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The Hunter-Fiction by Sebnem Sanders
Back in the Day-Fiction by A. F. Knott
Red Velvet, White Lies-Fiction by Hillary Lyon
Headhunters-Fiction by Gary Lovisi
Holiday Season-Fiction by Don Stoll
Milky Way Galaxy. Solar System. Earth.-Fiction by Kenneth James Crist
Angel-Fiction by Gary Clifton
Backpage Baby-Fiction by Robb White
Elegant on the Outside-Fiction by Bruce Costello
A Life Examined-Fiction by Doug Hawley
Run, Baby, Run-Fiction by J. Brooke
The Pursuit of Presley Penguin-Fiction by Michael D. Davis
Neighbors-Fiction by M. A. De Neve
Strange Attractors-Fiction by Jeff Houlahan
The Ghost of Christmas Never-Fiction by Cindy Rosmus
Best Enemies Forever-Flash Fiction by Walter Giersbach
Glitter in the Dark-Flash Fiction by Dini Armstrong
Spirit Intoxicating Babe in the Woods-Flash Fiction by Monique Saier
My Only Christmas Story-Flash Fiction by Paul Beckman
Ode to Old Brooklyn-Poem by Dr. Mel Waldman
Bacardi Taillights Machine Gun Farewell-Poem by John Short
Pearl Diver-Poem by Wayne F. Burke
Abandoned Sofas-Poem by Ayaz Daryl Nielsen
Kafka Museum-Poem by Henry Bladon
Elegy for Frank-Poem by David Spicer
Schmoozy-Woozy-Poem by David Spicer
Dangerous-Poem by Marc Carver
Eternal-Poem by Marc Carver
The Race has Just Begun-Poem by J.J.Campbell
The Endless Nightmare-Poem by J. J. Campbell
The Last Word-Poem by Meg Baird
Vision of Steel-Poem by Meg Baird
Zen-Poem by Meg Baird
Estrangement-Poem by Brian Rihlmann
First World Herd-Poem by Brian Rihlmann
Christmas Morning in an East Hollywood Hovel-Poem by Brian Rihlmann
A Season of Bailing Wire and Duct Tape-Poem by Brian Rihlmann
Cartoons by Cartwright
Hail, Tiger!
Angel of Manslaughter
The Gazing Ball
Strange Gardens
Gutter Balls
Calpurnia's Window
No Place Like Home
ALAT
Dark Tales from Gent's Pens

77_ym_redvelvetwhitelies_hlyon.jpg
Art by Hillary Lyon © 2019

Red Velvet, White Lies

 

Hillary Lyon

 

 

 

I cupped both of my ample breasts to adjust them in my new red velvet bikini bra. I turned sideways and grinned: I liked what I saw, and was certain my boyfriend of six months, Robbie, would like it even more. He was always so appreciative of my fun-time outfits; telling me on many occasions that being with me was “such a luxury”—words every new girlfriend loves to hear.

This is going to be the best Christmas Eve ever! I gleefully promised myself. I grabbed my hairbrush and ran it through my long wheat-blonde hair; hair so shiny it looked like satin, in the right light. And I always made sure the right lights are on whenever Robbie comes over.

When Robbie comes over, I mused, he’ll get two delightful Christmas presents. I opened the center drawer of my dresser and pulled out a flat box wrapped in jolly holiday paper. The lid was wrapped separately, for easy opening. I lifted off the top to admire the gift inside—a shiny switchblade, which opens with the press of a hidden button. He once mentioned how cool it would be to have one, but those knives were illegal to buy in this state. It so happened, though, that my Aunt Bertie lives in Arizona, where they are legal, and she was more than happy to buy one for me. I paid a little extra to get Robbie’s initials engraved in the handle.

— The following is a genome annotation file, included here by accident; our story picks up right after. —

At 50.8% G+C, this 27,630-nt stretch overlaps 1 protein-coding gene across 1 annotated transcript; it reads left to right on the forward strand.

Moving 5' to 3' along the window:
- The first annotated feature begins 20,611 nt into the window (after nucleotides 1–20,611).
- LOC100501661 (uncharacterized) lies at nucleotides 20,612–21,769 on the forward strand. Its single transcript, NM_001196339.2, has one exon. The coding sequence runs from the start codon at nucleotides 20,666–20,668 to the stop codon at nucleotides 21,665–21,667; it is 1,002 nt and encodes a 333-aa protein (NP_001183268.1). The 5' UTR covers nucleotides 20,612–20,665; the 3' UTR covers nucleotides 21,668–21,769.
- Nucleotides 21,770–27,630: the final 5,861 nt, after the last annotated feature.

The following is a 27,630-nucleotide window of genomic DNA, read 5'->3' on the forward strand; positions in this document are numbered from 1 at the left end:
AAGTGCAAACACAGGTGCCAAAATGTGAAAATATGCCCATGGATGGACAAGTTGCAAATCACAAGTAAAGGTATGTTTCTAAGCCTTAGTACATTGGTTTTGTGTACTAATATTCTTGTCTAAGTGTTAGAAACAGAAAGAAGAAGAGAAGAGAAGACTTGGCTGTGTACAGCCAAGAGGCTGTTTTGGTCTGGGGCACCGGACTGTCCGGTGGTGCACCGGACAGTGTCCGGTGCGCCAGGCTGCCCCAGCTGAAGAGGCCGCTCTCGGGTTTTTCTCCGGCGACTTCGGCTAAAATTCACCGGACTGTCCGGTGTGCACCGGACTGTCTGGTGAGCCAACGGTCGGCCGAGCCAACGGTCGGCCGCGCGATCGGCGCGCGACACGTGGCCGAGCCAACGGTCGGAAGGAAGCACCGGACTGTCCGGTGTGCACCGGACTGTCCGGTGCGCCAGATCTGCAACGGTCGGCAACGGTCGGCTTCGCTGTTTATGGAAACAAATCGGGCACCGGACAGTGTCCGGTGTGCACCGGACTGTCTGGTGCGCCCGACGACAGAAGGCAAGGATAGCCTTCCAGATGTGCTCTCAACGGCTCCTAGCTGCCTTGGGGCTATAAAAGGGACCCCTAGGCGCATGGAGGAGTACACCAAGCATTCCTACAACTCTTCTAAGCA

And what would Robbie give me for Christmas? It was too soon—way too soon—for an engagement ring. But maybe something along the lines of a real gold bangle bracelet, or an eye-catching necklace—something that said, taken. I set the boxed gift aside. Now, to pick out just the right lipstick—

There came an insistent knock at my front door, interrupting my lipstick picking. Probably old Mrs. Grady from across the hall, I predicted. Always needs help with her TV settings, or wants to borrow some little something—

The knocking continued, more urgent now. I glanced at the clock on my nightstand. It wouldn’t be Robbie, he wouldn’t be here until 7, and it was only 6:30. He was never early. I snatched my chiffon kimono off the bed, threw it on over my sexy Santa suit, and clutching it together with one hand, opened the front door. It was Robbie.

“Well,” I said, surprised but happy. “Somebody couldn’t wait to see what Santa brought ‘em.” I smiled and ran my tongue across my lips. I let the kimono fall open. “Get your bad self in here, you naughty elf!” I stood aside, posing with a hand on my out-thrust hip, allowing him into my apartment. He pushed his way through without even looking at me. Puzzled, I closed the door and watched as he threw himself down on the sofa.

I sashayed around the sofa, positioning myself right in front of him. In a sultry, sing-song voice, I crooned, “Hey, handsome, time to open presents!” I let the kimono slide off my shoulders and land in a soft pile around my feet.

Robbie didn’t respond right away—but when he finally did, he hoarsely muttered, “We have to talk—” Not what a girl wants to hear on her first Christmas with her brand-spankin’ new boyfriend. I swallowed hard, but smiled brightly to cover my growing anxiety.

“Sure, honey,” I said warily, sitting down on the opposite end of the sofa.

“Thing is—I haven’t been honest with you. There’s something going on in my life—and I need to let you know about it.”

Robbie looked away from me and into some vague scene on the other side of the den. “You know, I’m fond of you—” here he sighed dramatically, “but—there’s someone else—who’s been in my life a long time—we have a history—our families have known each other since we were little kids, and—”